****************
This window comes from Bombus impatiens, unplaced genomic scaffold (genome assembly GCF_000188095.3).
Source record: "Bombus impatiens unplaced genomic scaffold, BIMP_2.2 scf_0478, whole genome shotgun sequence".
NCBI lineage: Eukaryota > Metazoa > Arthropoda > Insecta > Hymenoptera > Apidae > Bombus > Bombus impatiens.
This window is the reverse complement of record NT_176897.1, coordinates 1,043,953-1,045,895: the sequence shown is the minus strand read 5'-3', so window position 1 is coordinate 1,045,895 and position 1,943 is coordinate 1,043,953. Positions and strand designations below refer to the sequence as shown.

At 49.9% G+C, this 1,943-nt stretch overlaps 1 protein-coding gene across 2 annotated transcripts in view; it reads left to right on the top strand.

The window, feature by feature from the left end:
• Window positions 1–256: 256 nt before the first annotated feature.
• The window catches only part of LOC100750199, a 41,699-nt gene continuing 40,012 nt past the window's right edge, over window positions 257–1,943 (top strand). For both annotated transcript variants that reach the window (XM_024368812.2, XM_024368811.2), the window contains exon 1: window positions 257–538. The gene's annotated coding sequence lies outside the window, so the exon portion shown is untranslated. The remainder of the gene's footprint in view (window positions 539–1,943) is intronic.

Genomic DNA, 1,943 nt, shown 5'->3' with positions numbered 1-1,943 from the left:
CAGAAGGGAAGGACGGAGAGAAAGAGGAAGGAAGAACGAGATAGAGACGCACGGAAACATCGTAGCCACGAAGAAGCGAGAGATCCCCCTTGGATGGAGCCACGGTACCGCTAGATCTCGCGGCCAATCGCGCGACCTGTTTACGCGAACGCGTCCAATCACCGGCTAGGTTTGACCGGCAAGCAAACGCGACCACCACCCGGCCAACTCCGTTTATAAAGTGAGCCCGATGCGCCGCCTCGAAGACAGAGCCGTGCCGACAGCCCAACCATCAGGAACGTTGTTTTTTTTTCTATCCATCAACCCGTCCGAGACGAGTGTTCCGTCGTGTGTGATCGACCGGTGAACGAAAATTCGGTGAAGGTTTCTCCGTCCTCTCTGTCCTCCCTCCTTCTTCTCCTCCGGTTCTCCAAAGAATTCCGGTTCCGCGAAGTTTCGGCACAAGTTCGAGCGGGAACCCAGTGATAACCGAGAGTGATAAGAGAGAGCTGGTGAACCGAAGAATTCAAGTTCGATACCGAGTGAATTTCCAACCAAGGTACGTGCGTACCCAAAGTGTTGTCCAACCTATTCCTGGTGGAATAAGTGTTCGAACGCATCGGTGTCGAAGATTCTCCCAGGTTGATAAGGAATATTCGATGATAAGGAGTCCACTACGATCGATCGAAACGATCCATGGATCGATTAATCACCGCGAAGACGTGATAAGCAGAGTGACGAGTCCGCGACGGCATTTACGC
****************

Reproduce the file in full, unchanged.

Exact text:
This window comes from Bombus impatiens, unplaced genomic scaffold (genome assembly GCF_000188095.3).
Source record: "Bombus impatiens unplaced genomic scaffold, BIMP_2.2 scf_0478, whole genome shotgun sequence".
NCBI lineage: Eukaryota > Metazoa > Arthropoda > Insecta > Hymenoptera > Apidae > Bombus > Bombus impatiens.
This window is the reverse complement of record NT_176897.1, coordinates 1,043,953-1,045,895: the sequence shown is the minus strand read 5'-3', so window position 1 is coordinate 1,045,895 and position 1,943 is coordinate 1,043,953. Positions and strand designations below refer to the sequence as shown.

At 49.9% G+C, this 1,943-nt stretch overlaps 1 protein-coding gene across 2 annotated transcripts in view; it reads left to right on the top strand.

The window, feature by feature from the left end:
• Window positions 1–256: 256 nt before the first annotated feature.
• The window catches only part of LOC100750199, a 41,699-nt gene continuing 40,012 nt past the window's right edge, over window positions 257–1,943 (top strand). For both annotated transcript variants that reach the window (XM_024368812.2, XM_024368811.2), the window contains exon 1: window positions 257–538. The gene's annotated coding sequence lies outside the window, so the exon portion shown is untranslated. The remainder of the gene's footprint in view (window positions 539–1,943) is intronic.

Genomic DNA, 1,943 nt, shown 5'->3' with positions numbered 1-1,943 from the left:
CAGAAGGGAAGGACGGAGAGAAAGAGGAAGGAAGAACGAGATAGAGACGCACGGAAACATCGTAGCCACGAAGAAGCGAGAGATCCCCCTTGGATGGAGCCACGGTACCGCTAGATCTCGCGGCCAATCGCGCGACCTGTTTACGCGAACGCGTCCAATCACCGGCTAGGTTTGACCGGCAAGCAAACGCGACCACCACCCGGCCAACTCCGTTTATAAAGTGAGCCCGATGCGCCGCCTCGAAGACAGAGCCGTGCCGACAGCCCAACCATCAGGAACGTTGTTTTTTTTTCTATCCATCAACCCGTCCGAGACGAGTGTTCCGTCGTGTGTGATCGACCGGTGAACGAAAATTCGGTGAAGGTTTCTCCGTCCTCTCTGTCCTCCCTCCTTCTTCTCCTCCGGTTCTCCAAAGAATTCCGGTTCCGCGAAGTTTCGGCACAAGTTCGAGCGGGAACCCAGTGATAACCGAGAGTGATAAGAGAGAGCTGGTGAACCGAAGAATTCAAGTTCGATACCGAGTGAATTTCCAACCAAGGTACGTGCGTACCCAAAGTGTTGTCCAACCTATTCCTGGTGGAATAAGTGTTCGAACGCATCGGTGTCGAAGATTCTCCCAGGTTGATAAGGAATATTCGATGATAAGGAGTCCACTACGATCGATCGAAACGATCCATGGATCGATTAATCACCGCGAAGACGTGATAAGCAGAGTGACGAGTCCGCGACGGCATTTACGC